Food Hygiene!

Published 18th May 2012 by lucy moore

The wonderful, thorough and conscientious Jenny Brandon has been researching what she needs to do to meet the regulations for food hygiene for her Messy Church. We both thought her discoveries would be useful to other teams, so here’s the correspondence:
Jenny: We started here in Chudleigh (South Devon) in February, and were absolutely bowled over by the response – we thought a few families might come, and ended up feeding 120! Now we have a problem. I believe our Vicar Paul Wimsett emailed you some time ago to check requirements – and yes, two of us have our food handling certificates, BUT our tiny church kitchen, which was reordered only a few years ag,o was only designed to cater for teas and coffees. We do occasionally do a lunch (Harvest/Maundy Thursday, and so on) for 30-40 maximum, but it was never designed for proper cooking and washing up. My query is (I am assuming that other Messy Churches have had a similar problem)that several of us have to cater at home – 120 is an awful lot! – and I am concerned about the Food Regulations regarding this. I have found a website that seems to suggest that churches are not exempt from the rules even when providing food voluntarily and for free, and therefore the EHO could ask to visit homes where the food is cooked. I am living in hopes that the PCC will be looking at our church building – which is far from ideal and we have no hall – but of course these things take an awfully long time. Would you be able to advise us where to go for more info please? We want to do things properly, but our church facilities are woefully inadequate, and we would hate to stop providing meals, which we see as an essential part of MC (rather like our ALPHA courses we have run).
Many thanks, Jenny Brandon
Lucy: What a great story! So pleased you got off to such a good start. It sounds amazing.
I would advise you to get in touch with your local Environmental Health Officer or Health and Safety Officer or whatever name they go by: anecdotally other churches have done this and when the EHO has come out on a visit, they have been really really helpful and positive: I think they would answer your question much better than I would and with much more authority.
In any case, I’m sure bringing cold food from home is no problem at all, but there may be other ways forward that your EHO can recommend. All the best!
Jenny: Many thanks Lucy for your reply. I feared we may have to go down that route! It is not only cold food, we have also done slow cookers and baked potatoes, but cooking for 120 has to be sustainable and safe when we have to bring absolutely everything into church.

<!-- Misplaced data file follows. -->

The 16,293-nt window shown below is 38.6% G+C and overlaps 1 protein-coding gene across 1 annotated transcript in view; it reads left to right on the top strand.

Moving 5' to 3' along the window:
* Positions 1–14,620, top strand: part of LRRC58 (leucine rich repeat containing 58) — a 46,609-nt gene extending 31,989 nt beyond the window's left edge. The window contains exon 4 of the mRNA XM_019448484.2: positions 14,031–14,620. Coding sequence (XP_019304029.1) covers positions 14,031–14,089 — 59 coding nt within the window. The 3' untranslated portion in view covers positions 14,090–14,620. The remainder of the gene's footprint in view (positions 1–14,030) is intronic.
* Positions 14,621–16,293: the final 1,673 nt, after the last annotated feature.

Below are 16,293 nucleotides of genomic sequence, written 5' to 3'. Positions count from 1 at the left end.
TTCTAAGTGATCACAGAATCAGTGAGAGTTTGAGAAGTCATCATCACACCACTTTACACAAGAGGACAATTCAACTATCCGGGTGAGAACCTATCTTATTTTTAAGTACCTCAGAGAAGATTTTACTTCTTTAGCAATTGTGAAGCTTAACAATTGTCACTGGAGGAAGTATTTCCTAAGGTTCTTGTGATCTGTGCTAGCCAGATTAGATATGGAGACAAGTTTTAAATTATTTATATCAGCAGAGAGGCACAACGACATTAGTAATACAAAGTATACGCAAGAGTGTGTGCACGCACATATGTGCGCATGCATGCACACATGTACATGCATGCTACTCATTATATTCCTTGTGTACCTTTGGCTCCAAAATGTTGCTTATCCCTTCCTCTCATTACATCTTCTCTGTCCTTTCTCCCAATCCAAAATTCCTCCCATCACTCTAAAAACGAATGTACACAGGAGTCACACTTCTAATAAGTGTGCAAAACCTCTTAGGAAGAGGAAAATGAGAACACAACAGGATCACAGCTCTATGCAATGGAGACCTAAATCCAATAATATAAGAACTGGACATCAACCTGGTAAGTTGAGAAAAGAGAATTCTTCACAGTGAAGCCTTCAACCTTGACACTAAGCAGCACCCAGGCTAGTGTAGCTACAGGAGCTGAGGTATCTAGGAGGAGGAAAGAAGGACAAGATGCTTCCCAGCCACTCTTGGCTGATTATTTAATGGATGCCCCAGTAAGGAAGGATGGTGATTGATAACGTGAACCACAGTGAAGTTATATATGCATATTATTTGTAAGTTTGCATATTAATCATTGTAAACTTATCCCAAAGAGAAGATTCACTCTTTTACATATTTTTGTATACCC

Lucy: Who knows – the EHO may open up huge vistas of culinary possibilities…
Jenny: An update and a thank you!
One of our team contacted the EHO who was very helpful – what a relief! All of the catering team will need to do the food handling course, and probably have an ‘inspection’ and register all the homes that cook for MC, but it sounds pretty low key – more a matter of making sure there are no rats or cockroaches (!) and would he be happy to eat a meal prepared there rather than any looking for faults. He was very impressed that we had done our research and done as much as we could to minimise any risk, rather than wait for something awful to happen and then address it! We are a small team, and the type of things we cook are low risk. Definitely the right route to take. He also hadn’t heard of MC so Ruth was able to enlighten him! Perhaps we will ask him to join us for a session. Who knows what might happen!
Thank you so much for your encouragement!
P.S. The PCC is also looking at a possible reordering, so maybe, one day, we will have a real kitchen – and that would open up all sorts of catering opportunities for our church! I have a vision…!
Lucy: Jenny this is brilliant! Such a relief as well as an affirmation of common sense. With your permission I’ll put your story on the website as it will really help other teams. What a nice start to the day.
Jenny: I have just received confirmation that the MC monthly food provision falls outside the regulations, (more frequent, for example weekly ones – would not). As long as there is a small named catering team (it was suggested 4-5 maximum) who have all done the food handling course online (www.food-hygiene-certificate.co.uk) no home inspections are needed (the EHO said it was common sense stuff) and we have taken all necessary precautions. The EHO agreed it would be a good idea to display copies of the certificates in the church kitchen, and also to have a brief policy document – short and very clear on what our aims are, risk assessment, and so on and the steps we have taken to ensure safe food handing for MC sessions (food handling certificates, contact with EHO, and so on) – nothing complicated. I don’t know whether other districts may interpret the European regulations differently, but we have found our local EHO very helpful, and they left the door open for us to come back with any queries we may have in the future.
I feel this has clarified the issue. We are relieved! We can go forward knowing that we have everything on a proper footing, and with official blessing.
I do hope this may be of use to other groups.
Lucy: Yee ha. All systems go. We look forward to six course evangelistic banquets issuing from the South Chudleigh kitchens in due course. I will get all this on the web asap. Huge thanks for sharing.

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